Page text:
“This reimbursement helps with the reduction in revenue sharing we see from the State due to the pandemic,” said Township Supervisor Bob Cannon. “The hazard pay premiums are a nice gesture of appreciation to our first responders and hopefully will serve as a stimulus for our local economy,” he said.
Early on during the pandemic, after safety protocols were in place, Cannon and Township staff have frequented area restaurants in support of the local economy.
CLINTON TOWNSHIP – The last day to respond to the United States Census is Sept. 30, 2020. Although time is running short, it takes very little time to fill out the 10-question survey, and the three options to respond are still available – online, by phone, or by mail.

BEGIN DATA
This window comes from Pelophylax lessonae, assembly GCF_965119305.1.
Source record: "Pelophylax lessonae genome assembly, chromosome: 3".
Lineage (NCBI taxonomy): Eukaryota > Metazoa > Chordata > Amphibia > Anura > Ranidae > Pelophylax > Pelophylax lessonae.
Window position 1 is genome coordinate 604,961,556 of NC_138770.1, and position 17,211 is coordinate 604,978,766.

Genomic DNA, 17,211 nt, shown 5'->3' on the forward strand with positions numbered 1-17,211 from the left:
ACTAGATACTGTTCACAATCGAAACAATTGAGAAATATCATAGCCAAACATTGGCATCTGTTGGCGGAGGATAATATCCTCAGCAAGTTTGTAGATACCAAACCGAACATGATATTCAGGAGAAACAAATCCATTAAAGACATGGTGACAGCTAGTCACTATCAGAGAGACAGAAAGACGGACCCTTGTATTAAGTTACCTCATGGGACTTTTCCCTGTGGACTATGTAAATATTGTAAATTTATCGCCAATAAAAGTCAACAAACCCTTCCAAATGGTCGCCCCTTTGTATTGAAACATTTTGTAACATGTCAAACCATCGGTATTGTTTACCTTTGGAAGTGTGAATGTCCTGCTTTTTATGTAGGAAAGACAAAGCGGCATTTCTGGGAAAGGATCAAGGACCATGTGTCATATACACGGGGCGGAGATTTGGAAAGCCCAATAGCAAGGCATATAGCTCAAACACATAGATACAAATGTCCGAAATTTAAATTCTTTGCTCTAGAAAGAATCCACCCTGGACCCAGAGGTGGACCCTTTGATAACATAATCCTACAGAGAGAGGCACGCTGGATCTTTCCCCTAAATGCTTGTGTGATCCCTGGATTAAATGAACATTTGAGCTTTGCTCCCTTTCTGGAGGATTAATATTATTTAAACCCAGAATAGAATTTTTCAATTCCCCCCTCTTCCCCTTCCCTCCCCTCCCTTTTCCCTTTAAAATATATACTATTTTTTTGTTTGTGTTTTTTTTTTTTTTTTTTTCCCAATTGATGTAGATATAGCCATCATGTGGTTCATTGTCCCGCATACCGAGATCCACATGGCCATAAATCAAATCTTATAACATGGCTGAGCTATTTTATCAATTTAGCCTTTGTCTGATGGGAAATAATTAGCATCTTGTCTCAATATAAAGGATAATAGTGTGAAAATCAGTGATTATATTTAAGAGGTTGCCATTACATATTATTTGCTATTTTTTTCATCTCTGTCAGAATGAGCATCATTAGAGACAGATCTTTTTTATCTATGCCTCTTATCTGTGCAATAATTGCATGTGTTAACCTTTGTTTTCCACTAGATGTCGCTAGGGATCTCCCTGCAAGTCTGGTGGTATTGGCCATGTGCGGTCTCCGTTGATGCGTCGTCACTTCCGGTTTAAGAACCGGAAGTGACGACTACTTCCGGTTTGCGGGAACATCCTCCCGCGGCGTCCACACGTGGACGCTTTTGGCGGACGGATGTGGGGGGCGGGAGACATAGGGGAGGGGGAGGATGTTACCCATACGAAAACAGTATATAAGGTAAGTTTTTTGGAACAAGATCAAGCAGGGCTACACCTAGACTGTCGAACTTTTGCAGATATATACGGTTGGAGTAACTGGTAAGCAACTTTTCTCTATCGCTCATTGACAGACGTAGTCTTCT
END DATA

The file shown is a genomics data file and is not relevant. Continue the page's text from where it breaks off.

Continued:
To date, Clinton Township residents have responded to the 2020 Census in record numbers, but Township officials are determined to focus on the few difficult to count areas.
“It’s the children in those areas that we need to count,” said Township Supervisor Bob Cannon. “Children stand to benefit as a result of being counted because our region receives federal dollars for programs and services based on a full and accurate count,” he said. Cannon, a former teacher who taught for more than 25 years in the Utica Community School District, believes school-aged children in hard-to-count areas of the Township are the key to communicating the Census message to their parents.